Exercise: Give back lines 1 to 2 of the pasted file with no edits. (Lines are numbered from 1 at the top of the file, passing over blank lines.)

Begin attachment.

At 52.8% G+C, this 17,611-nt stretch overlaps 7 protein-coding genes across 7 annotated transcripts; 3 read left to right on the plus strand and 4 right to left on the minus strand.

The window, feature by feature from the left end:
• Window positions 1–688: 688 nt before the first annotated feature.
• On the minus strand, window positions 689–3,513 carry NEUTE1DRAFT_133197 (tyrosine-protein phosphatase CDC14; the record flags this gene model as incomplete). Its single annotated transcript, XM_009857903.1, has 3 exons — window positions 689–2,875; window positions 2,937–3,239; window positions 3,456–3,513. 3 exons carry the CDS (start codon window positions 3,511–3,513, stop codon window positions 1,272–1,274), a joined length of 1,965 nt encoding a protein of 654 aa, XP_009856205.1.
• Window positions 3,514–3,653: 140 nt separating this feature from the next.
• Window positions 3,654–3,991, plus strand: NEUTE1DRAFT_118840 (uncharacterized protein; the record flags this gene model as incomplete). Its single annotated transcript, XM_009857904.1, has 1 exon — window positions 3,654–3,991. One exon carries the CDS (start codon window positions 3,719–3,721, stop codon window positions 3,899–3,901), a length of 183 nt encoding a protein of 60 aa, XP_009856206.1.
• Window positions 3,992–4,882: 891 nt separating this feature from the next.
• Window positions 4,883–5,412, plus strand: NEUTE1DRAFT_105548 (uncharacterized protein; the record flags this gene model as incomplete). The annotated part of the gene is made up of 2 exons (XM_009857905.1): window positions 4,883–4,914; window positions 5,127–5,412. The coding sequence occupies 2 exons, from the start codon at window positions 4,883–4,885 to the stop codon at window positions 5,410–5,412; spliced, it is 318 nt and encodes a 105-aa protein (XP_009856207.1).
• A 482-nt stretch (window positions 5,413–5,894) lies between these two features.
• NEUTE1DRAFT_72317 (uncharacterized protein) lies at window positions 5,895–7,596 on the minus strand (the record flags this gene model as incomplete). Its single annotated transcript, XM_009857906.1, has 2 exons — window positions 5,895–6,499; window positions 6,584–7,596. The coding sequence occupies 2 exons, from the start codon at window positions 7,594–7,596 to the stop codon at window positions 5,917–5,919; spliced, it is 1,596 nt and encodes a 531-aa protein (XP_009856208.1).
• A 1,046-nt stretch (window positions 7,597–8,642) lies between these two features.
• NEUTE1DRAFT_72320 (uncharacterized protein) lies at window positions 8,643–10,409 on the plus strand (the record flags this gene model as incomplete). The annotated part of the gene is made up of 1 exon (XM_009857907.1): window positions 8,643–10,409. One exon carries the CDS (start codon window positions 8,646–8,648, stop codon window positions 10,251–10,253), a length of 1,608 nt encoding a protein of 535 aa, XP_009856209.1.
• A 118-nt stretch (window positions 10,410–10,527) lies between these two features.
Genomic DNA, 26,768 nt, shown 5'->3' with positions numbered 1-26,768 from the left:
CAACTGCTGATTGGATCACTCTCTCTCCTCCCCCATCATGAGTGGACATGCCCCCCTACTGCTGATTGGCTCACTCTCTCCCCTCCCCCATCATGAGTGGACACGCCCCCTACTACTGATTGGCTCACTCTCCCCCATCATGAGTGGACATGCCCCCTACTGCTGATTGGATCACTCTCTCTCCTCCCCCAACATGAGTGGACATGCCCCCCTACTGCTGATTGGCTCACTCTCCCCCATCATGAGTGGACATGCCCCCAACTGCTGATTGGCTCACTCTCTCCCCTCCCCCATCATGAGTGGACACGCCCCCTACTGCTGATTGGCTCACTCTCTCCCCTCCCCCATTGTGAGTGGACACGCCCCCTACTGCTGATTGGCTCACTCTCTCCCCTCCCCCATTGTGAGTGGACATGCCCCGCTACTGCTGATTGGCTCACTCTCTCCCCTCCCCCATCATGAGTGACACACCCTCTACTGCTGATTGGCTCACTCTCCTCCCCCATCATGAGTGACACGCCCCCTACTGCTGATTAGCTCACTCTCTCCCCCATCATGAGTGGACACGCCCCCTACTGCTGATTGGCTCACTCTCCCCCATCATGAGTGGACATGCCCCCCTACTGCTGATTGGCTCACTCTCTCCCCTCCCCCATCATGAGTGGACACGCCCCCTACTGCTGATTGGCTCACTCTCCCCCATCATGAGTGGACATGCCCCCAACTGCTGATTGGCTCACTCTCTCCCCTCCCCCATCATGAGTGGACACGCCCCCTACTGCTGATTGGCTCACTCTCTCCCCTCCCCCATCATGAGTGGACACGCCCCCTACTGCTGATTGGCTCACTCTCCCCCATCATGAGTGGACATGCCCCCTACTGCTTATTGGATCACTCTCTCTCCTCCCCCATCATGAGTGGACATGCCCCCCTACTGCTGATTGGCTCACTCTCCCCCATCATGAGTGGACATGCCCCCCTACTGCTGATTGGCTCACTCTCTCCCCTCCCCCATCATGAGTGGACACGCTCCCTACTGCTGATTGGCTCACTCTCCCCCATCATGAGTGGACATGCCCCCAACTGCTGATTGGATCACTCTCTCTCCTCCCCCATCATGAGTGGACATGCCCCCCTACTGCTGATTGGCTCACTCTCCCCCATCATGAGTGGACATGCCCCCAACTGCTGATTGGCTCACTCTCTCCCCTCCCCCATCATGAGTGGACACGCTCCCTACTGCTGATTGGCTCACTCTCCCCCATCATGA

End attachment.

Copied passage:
At 52.8% G+C, this 17,611-nt stretch overlaps 7 protein-coding genes across 7 annotated transcripts; 3 read left to right on the plus strand and 4 right to left on the minus strand.

The window, feature by feature from the left end: